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Live Reviews

Bangkok Jazz Festival 2006

By Published: January 1, 2007

The surprise package of the day and indeed the entire festival was Jazz Kamikaze, a group of twenty-something musicians from Scandinavia who were the winners of the Young Nordic Jazz Contest 2005. They blew everyone away with their high energy, high decibel performance. Imagine Acoustic Ladyland meets EST and you will have some idea of what this band sounded like.

Marius Neset's tenor sax and Daniel Davidsen's guitar screamed together on "Rastapopoulos while Kristor Brodsgaard's bass and Anton Eger's drums drove the music at a furious pace. Their set consisted of originals except for Nirvana's "Smells Like Teen Spirit. There is more, however, to this band than bombast, as seen on pianist Morten Schantz's melancholic "Gina" and the encore "Until The Sun Comes," a slow- building epic of tremendous grandeur. Jazz Kamikaze seemed to enjoy their performance as much as the audience did. A talented group of musicians that seems poised for great things in the near future.

After the sonic assault of Jazz Kamikaze, Lisa Ono's brand of gentle bossa nova and country tunes was like bathing in warm milk. A trio of bossa nova classics opened the set, followed by "Country Road (almost as much an anthem in Thailand as "Hotel California ), "Jambalya," "C'est Si Bon and the encore "Girl From Ipanema. A set largely devoid of surprise, or even a shift in gears, nevertheless delighting the partisan crowd.

What's in a name? Evidently little, as twenty five years later the Yellowjackets are playing to appreciative audiences all over the world, having moreover just released their twentieth album.

On Saturday night Bangkok was treated to nearly two hours of fine musicianship from the headliners. Bassist Jimmy Haslip excelled throughout the course of the evening, particularly on "Out Of Town and the classic "Jacketown. Bob Mintzer, who has done as much as either pianist Russell Ferrante or Haslip to shape the direction and define the sound of the band over the last fifteen years, drew huge applause, whether on tenor sax or EW1. Drummer Marcus Baylor played probably the best drum solo of the entire weekend on "Out Of Town and impressed during the concert for his drive and precision.

Individually, the four members of the Yellowjackets are outstanding musicians, but the real strength of the band is in their collective playing, honed to perfection after so many years playing together. The band encored with the feel-good "Revelation, sending the crowd home happy. Here's to another twenty-five years.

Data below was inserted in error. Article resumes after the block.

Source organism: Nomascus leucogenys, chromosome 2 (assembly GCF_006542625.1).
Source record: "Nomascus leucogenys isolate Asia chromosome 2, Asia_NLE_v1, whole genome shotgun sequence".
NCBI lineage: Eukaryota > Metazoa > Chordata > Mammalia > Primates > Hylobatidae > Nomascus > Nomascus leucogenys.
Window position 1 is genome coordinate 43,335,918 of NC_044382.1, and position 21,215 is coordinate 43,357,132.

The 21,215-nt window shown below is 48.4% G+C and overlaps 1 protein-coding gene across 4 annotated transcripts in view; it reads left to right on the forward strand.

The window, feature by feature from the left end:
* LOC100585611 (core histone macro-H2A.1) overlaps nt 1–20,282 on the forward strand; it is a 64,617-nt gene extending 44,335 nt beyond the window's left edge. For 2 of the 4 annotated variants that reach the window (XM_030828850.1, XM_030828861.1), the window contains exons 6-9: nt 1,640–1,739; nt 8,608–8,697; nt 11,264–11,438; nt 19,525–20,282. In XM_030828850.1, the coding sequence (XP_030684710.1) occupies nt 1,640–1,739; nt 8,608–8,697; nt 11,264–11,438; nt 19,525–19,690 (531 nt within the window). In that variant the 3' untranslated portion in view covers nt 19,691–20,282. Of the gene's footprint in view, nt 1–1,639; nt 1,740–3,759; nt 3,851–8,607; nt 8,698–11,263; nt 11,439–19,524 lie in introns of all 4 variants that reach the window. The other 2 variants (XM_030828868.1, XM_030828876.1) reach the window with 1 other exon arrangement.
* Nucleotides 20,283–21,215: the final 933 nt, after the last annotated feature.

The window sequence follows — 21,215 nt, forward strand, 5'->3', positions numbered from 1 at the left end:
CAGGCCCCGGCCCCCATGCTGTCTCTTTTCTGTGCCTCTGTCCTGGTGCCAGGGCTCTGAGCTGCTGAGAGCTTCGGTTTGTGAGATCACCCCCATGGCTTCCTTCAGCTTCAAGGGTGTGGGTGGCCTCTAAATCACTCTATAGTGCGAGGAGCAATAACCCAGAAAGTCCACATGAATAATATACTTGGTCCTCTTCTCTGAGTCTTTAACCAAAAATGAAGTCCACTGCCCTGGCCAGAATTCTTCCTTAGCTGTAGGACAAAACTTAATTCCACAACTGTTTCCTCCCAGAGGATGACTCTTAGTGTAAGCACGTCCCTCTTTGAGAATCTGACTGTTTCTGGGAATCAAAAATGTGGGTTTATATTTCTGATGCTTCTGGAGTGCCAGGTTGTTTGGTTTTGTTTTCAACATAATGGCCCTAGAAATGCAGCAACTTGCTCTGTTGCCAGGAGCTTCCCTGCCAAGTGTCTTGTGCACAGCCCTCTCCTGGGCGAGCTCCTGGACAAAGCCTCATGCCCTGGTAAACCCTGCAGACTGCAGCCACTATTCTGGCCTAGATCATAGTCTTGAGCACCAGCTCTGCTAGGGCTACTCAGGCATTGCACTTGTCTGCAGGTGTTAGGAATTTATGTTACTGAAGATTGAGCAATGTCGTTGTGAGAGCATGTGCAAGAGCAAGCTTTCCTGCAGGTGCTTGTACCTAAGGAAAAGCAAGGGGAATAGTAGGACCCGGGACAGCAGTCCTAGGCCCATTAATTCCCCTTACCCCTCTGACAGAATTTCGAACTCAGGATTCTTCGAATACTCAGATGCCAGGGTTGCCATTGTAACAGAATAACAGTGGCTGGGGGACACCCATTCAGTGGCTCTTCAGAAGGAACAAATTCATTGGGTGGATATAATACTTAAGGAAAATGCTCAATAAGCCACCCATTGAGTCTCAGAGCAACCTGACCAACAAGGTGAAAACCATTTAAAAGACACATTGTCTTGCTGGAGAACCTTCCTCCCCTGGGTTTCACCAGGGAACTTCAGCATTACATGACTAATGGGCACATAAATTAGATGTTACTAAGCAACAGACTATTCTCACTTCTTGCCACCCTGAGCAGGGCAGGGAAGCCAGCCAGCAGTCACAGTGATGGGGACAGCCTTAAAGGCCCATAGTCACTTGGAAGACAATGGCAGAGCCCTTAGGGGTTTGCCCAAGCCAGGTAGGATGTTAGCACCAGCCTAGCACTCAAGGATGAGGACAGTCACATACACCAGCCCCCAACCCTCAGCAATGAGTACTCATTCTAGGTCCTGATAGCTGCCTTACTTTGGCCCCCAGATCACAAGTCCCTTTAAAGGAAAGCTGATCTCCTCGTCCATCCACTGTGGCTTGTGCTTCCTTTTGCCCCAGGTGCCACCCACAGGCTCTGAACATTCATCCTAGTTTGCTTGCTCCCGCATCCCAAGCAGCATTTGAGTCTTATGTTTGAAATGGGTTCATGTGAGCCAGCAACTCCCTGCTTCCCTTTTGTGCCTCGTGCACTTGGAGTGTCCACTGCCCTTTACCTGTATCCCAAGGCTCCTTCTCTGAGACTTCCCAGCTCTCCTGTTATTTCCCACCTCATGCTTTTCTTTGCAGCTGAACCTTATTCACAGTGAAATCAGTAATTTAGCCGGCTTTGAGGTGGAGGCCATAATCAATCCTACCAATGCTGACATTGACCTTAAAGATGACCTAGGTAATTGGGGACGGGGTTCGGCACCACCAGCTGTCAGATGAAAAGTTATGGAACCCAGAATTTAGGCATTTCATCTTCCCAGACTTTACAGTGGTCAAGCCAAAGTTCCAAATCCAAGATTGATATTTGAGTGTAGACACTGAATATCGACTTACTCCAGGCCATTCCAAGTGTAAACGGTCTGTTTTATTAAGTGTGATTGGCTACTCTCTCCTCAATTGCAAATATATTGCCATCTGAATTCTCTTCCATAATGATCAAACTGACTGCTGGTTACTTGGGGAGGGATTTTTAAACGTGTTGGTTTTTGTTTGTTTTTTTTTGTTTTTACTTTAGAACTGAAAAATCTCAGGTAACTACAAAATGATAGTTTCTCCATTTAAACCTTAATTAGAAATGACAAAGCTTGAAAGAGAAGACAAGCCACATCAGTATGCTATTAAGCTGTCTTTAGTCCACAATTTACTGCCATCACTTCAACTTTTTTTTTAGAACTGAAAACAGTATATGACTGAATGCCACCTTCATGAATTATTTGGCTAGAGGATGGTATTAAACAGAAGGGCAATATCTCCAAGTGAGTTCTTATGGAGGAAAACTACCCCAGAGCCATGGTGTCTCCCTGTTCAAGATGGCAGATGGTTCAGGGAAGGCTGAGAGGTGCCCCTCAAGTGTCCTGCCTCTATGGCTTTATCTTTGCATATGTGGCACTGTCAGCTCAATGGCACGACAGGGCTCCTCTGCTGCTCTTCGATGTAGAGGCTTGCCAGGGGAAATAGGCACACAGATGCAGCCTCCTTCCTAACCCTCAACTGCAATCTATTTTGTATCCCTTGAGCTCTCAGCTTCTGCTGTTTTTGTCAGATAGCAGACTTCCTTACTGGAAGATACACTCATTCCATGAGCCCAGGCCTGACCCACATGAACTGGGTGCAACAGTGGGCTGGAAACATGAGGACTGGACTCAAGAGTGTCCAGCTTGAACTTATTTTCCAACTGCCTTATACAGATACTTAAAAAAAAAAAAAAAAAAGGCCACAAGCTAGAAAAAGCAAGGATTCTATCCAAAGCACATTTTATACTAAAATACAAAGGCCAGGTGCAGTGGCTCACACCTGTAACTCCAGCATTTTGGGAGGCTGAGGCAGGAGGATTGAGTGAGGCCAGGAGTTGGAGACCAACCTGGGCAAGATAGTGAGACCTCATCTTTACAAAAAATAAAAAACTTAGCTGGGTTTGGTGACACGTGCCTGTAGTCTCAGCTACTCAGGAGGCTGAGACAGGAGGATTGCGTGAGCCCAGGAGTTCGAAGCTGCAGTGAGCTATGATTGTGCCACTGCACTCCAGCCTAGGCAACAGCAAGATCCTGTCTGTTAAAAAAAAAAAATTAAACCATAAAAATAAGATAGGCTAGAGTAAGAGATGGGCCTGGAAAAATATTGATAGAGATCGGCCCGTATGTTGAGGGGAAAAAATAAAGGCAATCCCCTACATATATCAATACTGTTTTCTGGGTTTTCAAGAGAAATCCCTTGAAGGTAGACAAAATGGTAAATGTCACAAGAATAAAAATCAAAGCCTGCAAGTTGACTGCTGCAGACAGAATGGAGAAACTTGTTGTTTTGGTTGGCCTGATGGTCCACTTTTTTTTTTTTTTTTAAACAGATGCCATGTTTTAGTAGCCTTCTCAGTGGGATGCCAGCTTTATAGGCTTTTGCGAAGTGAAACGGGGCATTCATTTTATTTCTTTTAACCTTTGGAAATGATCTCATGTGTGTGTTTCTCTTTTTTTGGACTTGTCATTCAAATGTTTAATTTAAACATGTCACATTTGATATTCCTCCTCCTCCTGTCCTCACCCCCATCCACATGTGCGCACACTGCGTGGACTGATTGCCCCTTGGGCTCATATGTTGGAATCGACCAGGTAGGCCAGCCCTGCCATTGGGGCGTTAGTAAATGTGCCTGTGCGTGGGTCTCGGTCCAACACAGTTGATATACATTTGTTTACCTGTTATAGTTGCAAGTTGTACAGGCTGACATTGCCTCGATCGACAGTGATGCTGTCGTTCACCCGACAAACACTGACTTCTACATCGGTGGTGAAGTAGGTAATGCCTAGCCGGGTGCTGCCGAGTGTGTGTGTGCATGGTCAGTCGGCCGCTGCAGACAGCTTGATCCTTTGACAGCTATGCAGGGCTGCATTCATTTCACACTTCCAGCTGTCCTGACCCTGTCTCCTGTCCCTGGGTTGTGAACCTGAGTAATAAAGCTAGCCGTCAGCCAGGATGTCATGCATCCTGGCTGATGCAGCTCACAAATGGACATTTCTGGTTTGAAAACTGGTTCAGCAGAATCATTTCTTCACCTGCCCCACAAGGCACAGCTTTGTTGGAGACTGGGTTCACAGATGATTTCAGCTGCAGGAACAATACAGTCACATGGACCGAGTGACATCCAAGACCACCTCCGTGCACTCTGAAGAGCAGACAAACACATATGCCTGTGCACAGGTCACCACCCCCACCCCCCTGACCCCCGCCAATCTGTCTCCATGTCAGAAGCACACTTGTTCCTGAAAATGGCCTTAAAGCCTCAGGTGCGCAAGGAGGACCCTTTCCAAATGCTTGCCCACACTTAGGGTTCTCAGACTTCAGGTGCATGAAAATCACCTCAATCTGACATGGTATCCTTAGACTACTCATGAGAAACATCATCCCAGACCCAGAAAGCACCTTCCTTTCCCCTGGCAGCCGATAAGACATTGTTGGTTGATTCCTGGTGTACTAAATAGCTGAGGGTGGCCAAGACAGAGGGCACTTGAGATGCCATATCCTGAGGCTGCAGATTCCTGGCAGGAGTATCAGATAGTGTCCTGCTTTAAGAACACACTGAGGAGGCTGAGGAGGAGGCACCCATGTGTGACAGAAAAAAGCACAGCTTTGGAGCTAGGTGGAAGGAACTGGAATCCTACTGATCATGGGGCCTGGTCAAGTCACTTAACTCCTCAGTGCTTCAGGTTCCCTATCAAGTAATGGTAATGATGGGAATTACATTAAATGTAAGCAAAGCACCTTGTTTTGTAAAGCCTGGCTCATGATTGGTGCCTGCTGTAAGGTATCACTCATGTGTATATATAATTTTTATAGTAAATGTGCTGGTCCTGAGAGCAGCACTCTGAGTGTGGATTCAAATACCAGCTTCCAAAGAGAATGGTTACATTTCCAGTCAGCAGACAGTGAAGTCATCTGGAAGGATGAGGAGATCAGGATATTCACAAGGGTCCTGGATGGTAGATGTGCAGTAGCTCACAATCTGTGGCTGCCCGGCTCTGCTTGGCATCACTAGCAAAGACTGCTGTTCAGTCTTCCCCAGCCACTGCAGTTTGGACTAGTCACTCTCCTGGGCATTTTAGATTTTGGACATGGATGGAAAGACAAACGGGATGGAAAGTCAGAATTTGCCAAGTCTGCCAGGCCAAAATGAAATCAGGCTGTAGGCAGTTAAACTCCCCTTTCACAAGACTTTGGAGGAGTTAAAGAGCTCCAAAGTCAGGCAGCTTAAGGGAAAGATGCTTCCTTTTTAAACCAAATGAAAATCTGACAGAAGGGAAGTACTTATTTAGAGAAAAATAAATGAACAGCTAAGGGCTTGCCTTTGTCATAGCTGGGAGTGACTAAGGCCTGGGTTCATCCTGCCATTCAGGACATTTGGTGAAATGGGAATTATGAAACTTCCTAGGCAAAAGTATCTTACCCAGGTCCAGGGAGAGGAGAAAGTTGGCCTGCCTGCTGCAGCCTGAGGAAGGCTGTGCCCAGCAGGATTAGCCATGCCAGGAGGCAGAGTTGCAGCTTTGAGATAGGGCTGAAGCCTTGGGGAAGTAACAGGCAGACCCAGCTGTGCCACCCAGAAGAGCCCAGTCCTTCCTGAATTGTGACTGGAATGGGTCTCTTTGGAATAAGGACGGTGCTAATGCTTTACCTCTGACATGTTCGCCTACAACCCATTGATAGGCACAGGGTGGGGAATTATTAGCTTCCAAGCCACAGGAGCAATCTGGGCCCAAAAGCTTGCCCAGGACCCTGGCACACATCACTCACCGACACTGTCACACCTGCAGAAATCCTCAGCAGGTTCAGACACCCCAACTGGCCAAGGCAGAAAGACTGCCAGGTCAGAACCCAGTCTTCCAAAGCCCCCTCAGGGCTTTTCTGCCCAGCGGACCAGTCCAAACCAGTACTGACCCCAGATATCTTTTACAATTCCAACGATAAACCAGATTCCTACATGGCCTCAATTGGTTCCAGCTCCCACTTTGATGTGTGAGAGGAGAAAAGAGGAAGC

The final day didn't quite live up to the previous two. Guitarist Jiraphan Ansvananda, a veteran of the Thai music scene, veered towards the type of pop so loved in Thailand. And despite some fine guitar work, and an appearance by Koh Mr. Saxman, who displayed his chops on a couple of numbers, the concert was an anti-climax after the fireworks of Hiromi on day one and the east-west fusion triumph of Asia Beat Project on day two.

The festival organizers should be encouraged to include Thai jazz talent, of which there is plenty, and it might have been a productive idea to present the winners of the previous week's national Jazz Talent competition if only to give them the type of exposure and jump-start which a festival like this can.

For guitar aficionados, the Asia Super Guitar Project did not disappoint. Eugene Pao from Hong Kong, Jack Lee from South Korea, and Kazumi Watanabe from Japan represent the cream of Asia's guitarists. Three electric guitars might sound like a recipe for a sonic nightmare, but they managed not to get in each other's way and varied the pace and intensity of the set very expressively.

Astor Piazzola's "Libertango was a highlight of the show, and Watanabe's original "Azimuth, on which he soloed in wild and very personal fashion, demonstrated why he is so highly regarded throughout Asia.

Dave Grusin doesn't tour much these days so for his loyal fan-base in Thailand it was a treat to see him playing in a trio context. After a dancing version of "Autumn Leaves he was joined by Lee Ritenour, and the two-some played the catchy "South West Passage. A couple of Antonio Carlos Jobim tracks, "Double Rainbow and "Stoneflower, were impressive, featuring solos by both the pianist and guitarist.

Grusin then slowed things down with a solo piano recital based on music from his soundtrack to the film "Milagros Beanfield Wars," centering on three Spanish-flavored pieces, all lyrical and slightly melancholic. The enjoyable set concluded with Grusin's classic "Mountain Dance from 1978 and the funky "Serengeti Walk.

After a short interval the 4th Bangkok Jazz Festival concluded with an all-star jam led by Grusin, Ritenour and Bob Mintzer from the Yellowjackets.

In hindsight, the festival was well organized and well run. Turn-around between bands was fast, and the facilities within the grounds were excellent. Special mention should be made of the lighting company, Auvi Craft Co. Ltd, whose illuminations only added to the luster of the festival.



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